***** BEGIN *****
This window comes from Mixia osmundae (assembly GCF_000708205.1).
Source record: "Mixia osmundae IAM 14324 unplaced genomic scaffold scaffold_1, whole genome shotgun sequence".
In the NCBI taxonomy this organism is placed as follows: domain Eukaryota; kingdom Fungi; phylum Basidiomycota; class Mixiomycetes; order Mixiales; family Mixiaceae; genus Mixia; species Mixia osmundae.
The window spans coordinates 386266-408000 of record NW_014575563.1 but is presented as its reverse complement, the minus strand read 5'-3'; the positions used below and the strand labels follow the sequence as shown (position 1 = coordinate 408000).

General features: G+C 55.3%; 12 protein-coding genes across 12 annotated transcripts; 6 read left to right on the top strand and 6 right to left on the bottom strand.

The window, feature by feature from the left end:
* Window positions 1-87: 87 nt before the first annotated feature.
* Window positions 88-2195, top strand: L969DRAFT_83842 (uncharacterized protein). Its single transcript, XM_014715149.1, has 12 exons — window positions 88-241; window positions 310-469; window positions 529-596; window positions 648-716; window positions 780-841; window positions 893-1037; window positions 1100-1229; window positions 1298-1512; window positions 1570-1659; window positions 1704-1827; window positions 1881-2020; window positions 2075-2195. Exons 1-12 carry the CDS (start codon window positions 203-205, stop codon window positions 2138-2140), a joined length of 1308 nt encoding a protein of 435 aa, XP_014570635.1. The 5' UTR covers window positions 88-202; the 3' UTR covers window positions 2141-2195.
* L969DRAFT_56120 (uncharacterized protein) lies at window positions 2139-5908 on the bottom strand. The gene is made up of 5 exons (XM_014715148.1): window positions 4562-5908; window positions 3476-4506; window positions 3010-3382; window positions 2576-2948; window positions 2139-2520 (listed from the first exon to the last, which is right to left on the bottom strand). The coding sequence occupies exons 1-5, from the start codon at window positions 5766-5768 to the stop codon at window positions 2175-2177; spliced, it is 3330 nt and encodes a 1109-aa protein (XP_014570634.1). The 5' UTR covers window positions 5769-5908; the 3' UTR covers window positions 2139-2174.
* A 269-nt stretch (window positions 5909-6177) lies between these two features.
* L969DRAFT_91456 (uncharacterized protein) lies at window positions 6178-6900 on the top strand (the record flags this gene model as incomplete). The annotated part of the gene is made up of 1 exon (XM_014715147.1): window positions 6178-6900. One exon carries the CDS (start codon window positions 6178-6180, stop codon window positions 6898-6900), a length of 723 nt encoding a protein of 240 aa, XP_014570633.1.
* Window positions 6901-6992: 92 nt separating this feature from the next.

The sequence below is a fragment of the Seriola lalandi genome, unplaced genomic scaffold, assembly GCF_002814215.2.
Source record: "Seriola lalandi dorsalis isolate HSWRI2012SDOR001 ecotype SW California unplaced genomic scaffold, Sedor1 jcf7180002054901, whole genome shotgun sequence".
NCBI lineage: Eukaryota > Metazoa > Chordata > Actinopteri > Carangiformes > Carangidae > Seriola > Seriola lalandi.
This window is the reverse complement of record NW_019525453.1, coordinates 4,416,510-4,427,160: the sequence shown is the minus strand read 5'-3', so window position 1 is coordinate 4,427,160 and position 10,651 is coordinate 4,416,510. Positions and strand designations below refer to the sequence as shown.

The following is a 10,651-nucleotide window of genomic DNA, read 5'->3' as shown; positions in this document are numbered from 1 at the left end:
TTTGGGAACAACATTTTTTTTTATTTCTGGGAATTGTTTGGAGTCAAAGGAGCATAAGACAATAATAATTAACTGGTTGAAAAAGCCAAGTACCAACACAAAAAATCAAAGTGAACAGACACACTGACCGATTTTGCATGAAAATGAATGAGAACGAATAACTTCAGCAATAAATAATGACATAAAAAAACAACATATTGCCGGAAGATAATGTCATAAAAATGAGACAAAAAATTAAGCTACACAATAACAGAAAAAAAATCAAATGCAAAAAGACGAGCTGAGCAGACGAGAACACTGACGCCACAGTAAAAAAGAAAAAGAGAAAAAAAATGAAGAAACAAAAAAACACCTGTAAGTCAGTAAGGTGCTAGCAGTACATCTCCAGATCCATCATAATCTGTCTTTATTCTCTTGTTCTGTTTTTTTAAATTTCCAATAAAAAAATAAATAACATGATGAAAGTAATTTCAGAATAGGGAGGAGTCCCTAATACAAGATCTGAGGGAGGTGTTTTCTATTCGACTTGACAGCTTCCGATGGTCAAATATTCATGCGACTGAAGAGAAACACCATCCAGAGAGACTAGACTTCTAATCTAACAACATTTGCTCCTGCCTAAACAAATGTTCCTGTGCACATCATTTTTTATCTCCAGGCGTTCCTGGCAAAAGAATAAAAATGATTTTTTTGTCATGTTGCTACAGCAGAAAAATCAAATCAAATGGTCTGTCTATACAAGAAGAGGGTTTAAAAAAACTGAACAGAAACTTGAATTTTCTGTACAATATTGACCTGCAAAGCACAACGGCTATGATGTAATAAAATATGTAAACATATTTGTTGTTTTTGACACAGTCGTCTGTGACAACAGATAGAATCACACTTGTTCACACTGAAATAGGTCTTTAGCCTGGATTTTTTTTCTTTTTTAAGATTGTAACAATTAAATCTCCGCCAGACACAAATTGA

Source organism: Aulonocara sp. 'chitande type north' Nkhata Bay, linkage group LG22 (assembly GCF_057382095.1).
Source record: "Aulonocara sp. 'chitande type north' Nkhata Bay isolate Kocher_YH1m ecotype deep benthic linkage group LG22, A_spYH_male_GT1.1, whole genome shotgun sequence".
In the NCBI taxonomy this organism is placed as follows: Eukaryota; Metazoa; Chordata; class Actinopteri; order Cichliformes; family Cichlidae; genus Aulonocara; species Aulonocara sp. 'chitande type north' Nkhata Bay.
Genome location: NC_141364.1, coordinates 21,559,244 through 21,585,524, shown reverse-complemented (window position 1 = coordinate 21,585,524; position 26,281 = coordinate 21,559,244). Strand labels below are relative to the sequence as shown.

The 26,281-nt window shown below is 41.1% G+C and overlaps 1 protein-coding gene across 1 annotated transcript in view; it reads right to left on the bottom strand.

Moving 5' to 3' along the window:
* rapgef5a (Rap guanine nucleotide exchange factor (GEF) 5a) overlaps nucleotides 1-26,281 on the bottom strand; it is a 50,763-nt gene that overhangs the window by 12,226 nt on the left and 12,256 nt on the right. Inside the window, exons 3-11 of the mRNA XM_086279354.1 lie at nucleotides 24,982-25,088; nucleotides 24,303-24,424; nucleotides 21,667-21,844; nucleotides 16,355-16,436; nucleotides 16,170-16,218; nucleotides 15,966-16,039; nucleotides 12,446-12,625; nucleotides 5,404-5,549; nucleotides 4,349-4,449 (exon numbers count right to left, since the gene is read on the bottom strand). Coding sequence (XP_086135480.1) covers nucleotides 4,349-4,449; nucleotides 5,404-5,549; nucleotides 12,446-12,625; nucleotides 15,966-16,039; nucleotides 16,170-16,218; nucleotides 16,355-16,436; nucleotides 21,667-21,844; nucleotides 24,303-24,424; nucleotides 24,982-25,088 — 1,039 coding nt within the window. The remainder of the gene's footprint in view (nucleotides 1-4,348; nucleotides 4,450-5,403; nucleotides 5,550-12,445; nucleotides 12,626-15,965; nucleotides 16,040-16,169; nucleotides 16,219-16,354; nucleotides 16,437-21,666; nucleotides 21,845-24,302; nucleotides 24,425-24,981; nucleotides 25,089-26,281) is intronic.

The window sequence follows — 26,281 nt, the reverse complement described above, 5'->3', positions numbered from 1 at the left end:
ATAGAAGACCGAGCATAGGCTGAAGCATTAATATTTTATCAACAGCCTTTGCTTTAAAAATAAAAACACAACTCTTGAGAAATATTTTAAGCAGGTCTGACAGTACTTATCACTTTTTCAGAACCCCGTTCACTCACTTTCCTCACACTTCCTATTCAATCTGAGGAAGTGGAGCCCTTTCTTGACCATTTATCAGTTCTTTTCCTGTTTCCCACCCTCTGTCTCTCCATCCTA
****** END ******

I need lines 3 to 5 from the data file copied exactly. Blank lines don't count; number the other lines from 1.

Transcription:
In the NCBI taxonomy this organism is placed as follows: domain Eukaryota; kingdom Fungi; phylum Basidiomycota; class Mixiomycetes; order Mixiales; family Mixiaceae; genus Mixia; species Mixia osmundae.
The window spans coordinates 386266-408000 of record NW_014575563.1 but is presented as its reverse complement, the minus strand read 5'-3'; the positions used below and the strand labels follow the sequence as shown (position 1 = coordinate 408000).

General features: G+C 55.3%; 12 protein-coding genes across 12 annotated transcripts; 6 read left to right on the top strand and 6 right to left on the bottom strand.